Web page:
Sunday, December 16, 2007

The Holy Spirit and Jesus

13 Then Jesus arrived from Galilee at the Jordan coming to John, to be baptized by him. 14 But John tried to prevent Him, saying, ‘I have need to be baptized by You, and do You come to me?’ 15 But Jesus answering said to him, ‘Permit it at this time; for in this way it is fitting for us to fulfill all righteousness.’ Then he permitted Him. 16 After being baptized, Jesus came up immediately from the water; and behold, the heavens were opened, and he saw the Spirit of God descending as a dove and lighting on Him, 17 and behold, a voice out of the heavens said, ‘This is My beloved Son, in whom I am well-pleased’.” (Matthew 3:13-17 NASU)

It seems evident that the Holy Spirit coming in the complete bodily form of a dove indicates Jesus receiving the fullness of the Spirit as opposed to being in part. Therefore He also received the fullness of power. Thus it appears that John, and the others with him, witness God the Father anointing His Son Jesus with the fullness of the Holy Spirit at the beginning of His ministry.

In the book of Acts we read the following.

“You know of Jesus of Nazareth, how God anointed Him with the Holy Spirit and with power, and how He went about doing good and healing all who were oppressed by the devil, for God was with Him.” (Acts 10:38 NASU)

Hence the Holy Scriptures bear witness also that following the baptism with water He was also baptized or anointed with the Holy Spirit.

The question is often raised, why Jesus should have needed the Holy Spirit for His ministry?

The explanation is:

  • When God breathed the breath of life into man He put His Spirit in him.

  • Thus man is dependant on the Spirit of God for life and for his daily performance of his true functions (Genesis 2:7).

  • Apart from God’s Spirit man malfunctions and fails to accomplish his true destiny.

  • In becoming a man The Word of God (John 1:1-2) emptied Himself of His godly nature and put on the human nature (Philippians 2:8; John 1:14);

  • Thus, he required the presence and the power of the Holy Spirit, notwithstanding that He was sinless, thus full of life and having a divine nature; setting him apart from sinful man who He came to save.

The gift of the Spirit in fullness to Jesus at His baptism was no doubt His formal and public anointing for His Messianic work. The baptism of Jesus could not have the same significance with that of sinful men; for the symbolic cleansing from sin had no meaning for the One who was sinless. Yet as an act of formal public consecration it was appropriate for Him, for in doing so He began to establish baptism by water as a sign of the New Covenant. It also signified the close of His private life and marked the beginning of His ministry of salvation of mankind.

It is likely that there is a connection of the anointing of the Spirit with that of water baptism, as seen in the Book of Acts, is traceable to the anointing of the Spirit of Jesus at His own water baptism. But we note that baptism in the Spirit did not supersede water baptism.

The anointing of Jesus with the Holy Spirit qualified Him in two particulars for His ministry. The Holy Spirit was the source of His own endowments of power for the endurance of temptation, for teaching, for casting out demons, causing the lame to walk, the blind to see and the healing the sick, for His sufferings and death, for His resurrection and ascension.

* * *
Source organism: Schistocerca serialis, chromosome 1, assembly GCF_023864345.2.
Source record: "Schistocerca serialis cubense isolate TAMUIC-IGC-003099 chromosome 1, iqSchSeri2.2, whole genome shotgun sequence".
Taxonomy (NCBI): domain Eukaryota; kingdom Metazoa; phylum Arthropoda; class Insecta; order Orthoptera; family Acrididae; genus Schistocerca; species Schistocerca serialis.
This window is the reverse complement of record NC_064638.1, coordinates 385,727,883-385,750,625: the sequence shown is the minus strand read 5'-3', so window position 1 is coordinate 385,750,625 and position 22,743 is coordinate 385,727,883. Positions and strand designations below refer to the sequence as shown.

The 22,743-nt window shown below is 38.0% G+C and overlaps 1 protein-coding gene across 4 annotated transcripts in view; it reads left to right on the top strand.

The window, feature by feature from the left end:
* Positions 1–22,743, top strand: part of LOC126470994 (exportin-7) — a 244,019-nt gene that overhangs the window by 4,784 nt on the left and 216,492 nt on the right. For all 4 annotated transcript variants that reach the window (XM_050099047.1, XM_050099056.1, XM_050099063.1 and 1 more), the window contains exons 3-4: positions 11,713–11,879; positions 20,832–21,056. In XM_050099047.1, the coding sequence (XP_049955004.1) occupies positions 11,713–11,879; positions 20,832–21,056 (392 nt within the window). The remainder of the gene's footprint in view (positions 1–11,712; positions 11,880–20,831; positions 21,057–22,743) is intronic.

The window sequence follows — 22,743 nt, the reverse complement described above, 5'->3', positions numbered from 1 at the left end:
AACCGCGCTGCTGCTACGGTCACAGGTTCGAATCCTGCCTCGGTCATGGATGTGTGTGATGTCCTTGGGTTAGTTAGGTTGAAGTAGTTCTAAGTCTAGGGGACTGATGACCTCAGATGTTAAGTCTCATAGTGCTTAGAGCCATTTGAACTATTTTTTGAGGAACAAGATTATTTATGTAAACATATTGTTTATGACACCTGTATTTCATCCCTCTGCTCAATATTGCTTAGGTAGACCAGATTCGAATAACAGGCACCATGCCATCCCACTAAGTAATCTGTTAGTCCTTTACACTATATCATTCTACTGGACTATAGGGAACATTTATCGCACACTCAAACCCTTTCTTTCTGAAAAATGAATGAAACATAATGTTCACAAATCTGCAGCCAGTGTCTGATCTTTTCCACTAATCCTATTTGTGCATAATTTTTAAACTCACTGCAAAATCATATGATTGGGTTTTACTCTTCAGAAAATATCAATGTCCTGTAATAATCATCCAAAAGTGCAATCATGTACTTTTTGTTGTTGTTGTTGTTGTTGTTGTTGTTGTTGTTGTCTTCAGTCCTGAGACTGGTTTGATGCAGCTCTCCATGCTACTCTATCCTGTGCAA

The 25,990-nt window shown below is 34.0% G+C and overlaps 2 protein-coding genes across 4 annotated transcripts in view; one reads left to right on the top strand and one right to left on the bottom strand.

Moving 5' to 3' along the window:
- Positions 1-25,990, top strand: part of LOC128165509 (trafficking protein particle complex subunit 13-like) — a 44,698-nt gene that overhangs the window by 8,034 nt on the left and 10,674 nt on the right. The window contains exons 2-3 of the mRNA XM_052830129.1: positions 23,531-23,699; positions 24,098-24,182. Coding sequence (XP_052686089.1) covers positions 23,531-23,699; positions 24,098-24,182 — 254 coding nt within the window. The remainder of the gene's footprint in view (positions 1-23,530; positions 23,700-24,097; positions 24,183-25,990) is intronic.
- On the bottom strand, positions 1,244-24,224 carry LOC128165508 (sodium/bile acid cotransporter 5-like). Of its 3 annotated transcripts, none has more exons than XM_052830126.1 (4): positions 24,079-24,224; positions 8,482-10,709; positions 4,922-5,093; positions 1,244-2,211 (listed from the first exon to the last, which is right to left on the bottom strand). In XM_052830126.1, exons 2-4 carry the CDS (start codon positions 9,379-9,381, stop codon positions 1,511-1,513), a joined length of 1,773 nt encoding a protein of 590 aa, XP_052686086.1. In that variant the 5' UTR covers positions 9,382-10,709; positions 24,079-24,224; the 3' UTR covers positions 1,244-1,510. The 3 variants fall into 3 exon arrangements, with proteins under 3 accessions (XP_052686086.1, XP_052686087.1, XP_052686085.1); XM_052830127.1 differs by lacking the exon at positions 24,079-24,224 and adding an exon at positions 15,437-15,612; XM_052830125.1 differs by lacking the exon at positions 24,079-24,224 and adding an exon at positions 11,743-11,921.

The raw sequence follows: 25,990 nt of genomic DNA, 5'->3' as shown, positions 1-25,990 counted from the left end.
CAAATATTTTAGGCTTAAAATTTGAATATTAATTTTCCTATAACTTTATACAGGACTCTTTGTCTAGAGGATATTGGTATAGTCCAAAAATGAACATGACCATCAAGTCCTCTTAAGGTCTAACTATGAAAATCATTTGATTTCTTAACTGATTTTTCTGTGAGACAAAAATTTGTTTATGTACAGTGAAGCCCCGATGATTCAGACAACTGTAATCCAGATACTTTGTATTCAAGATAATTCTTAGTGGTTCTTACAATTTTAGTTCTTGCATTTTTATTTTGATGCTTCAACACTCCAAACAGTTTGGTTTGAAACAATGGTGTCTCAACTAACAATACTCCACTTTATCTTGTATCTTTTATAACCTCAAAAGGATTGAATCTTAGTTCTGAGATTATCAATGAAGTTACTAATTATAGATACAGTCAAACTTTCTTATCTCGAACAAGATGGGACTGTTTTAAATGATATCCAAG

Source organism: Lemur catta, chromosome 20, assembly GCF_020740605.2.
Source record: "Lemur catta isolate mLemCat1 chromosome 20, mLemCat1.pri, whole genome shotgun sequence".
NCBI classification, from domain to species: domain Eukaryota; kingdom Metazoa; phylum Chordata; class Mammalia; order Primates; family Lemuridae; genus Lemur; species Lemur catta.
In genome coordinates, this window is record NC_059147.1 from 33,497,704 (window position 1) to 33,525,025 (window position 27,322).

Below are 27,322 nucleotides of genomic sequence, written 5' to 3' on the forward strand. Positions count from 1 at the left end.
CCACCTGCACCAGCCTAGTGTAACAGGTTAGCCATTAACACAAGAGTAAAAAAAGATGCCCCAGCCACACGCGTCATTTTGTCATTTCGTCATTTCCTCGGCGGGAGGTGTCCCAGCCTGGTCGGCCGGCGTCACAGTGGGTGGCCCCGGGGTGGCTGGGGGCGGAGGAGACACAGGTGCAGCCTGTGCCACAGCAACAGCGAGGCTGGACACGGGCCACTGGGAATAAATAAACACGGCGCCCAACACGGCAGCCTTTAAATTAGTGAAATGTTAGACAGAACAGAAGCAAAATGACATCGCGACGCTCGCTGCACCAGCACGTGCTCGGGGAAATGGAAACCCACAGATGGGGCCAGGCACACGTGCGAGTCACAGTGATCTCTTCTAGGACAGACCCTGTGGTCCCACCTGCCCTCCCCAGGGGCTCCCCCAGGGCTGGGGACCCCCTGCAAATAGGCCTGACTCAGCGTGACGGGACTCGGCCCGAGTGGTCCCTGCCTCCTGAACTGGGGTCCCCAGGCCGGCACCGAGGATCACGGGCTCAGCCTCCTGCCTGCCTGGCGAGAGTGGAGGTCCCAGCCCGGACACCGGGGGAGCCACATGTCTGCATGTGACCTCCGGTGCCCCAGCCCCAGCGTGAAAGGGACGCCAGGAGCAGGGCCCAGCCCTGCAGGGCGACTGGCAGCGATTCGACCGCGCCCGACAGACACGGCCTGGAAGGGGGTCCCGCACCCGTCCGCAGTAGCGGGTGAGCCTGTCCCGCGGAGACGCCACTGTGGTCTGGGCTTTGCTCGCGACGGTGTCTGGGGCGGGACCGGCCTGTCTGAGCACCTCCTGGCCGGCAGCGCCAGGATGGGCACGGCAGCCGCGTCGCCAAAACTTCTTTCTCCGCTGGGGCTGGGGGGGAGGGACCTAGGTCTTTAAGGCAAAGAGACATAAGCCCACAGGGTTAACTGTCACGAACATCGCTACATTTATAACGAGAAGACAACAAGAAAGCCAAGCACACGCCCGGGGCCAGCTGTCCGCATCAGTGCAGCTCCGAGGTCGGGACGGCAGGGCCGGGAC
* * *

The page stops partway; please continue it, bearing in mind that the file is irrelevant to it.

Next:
The Holy Spirit’s coming upon Jesus in fullness also qualified Him to bestow the Holy Spirit upon His disciples. John the Baptist proclaimed that it is He who shall baptize in the Holy Spirit (Matt 3:11; Mark 1:8; Luke 3:16; see also John 20:22; Acts 15:1). It was especially true of the King of the kingdom of God that He be anointed for His office, and the term Messiah (Mashiach, equivalent to the Greek ho Christos), meaning the Anointed One, points to this fact.

In the book Matthew Chapter 4, verse 1 we are told that after Jesus was baptized and received the Spirit that He was led by the Spirit into the wilderness to be tempted of the devil. In the book of Mark, chapter 1, verse 12 declares that after the baptism “straightway the Spirit driveth him forth into the wilderness (KJV).” In the book of Luke, chapter 4, verse1 more fully declares that Jesus was “full of the Holy Spirit,” and that He was “led in the Spirit in the wilderness during 40 days (KJV).” The impression that the narratives of the temptation give is of energetic spiritual conflict. The spirit of Satan warring against the Holy Spirit of God as Satan makes his attack upon “The Word of God” in human form. Therefore as Jesus entered into His ministry He was subject to the ordinary conditions of other men in an evil world.

One should not entertain the thought that the temptations of Jesus ended at the close of the forty days. Later in His ministry, He refers to the disciples as those who had been with Him in His temptations (trials) (Luke 22:28-29). Jesus did not walk the earth as God, but as human and a part of the world that He must overcome, so while it is true that He came into the world sinless and righteous, it can also be said of Him that He achieved righteousness.

James C Sanford

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